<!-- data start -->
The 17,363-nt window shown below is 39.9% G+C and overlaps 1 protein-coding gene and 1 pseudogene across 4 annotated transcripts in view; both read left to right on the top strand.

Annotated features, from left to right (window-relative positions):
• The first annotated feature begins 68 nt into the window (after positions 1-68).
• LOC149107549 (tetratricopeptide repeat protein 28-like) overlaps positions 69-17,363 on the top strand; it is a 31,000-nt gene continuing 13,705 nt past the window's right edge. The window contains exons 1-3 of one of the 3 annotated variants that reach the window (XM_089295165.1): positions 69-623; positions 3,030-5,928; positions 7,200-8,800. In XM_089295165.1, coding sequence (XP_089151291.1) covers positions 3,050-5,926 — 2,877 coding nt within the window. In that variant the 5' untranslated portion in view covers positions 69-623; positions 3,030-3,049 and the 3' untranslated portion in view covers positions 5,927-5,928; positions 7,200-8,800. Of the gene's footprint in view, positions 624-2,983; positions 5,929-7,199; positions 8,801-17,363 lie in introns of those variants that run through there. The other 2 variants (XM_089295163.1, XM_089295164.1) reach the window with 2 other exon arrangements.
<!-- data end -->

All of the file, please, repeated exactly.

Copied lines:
The 17,363-nt window shown below is 39.9% G+C and overlaps 1 protein-coding gene and 1 pseudogene across 4 annotated transcripts in view; both read left to right on the top strand.

Annotated features, from left to right (window-relative positions):
• The first annotated feature begins 68 nt into the window (after positions 1-68).
• LOC149107549 (tetratricopeptide repeat protein 28-like) overlaps positions 69-17,363 on the top strand; it is a 31,000-nt gene continuing 13,705 nt past the window's right edge. The window contains exons 1-3 of one of the 3 annotated variants that reach the window (XM_089295165.1): positions 69-623; positions 3,030-5,928; positions 7,200-8,800. In XM_089295165.1, coding sequence (XP_089151291.1) covers positions 3,050-5,926 — 2,877 coding nt within the window. In that variant the 5' untranslated portion in view covers positions 69-623; positions 3,030-3,049 and the 3' untranslated portion in view covers positions 5,927-5,928; positions 7,200-8,800. Of the gene's footprint in view, positions 624-2,983; positions 5,929-7,199; positions 8,801-17,363 lie in introns of those variants that run through there. The other 2 variants (XM_089295163.1, XM_089295164.1) reach the window with 2 other exon arrangements.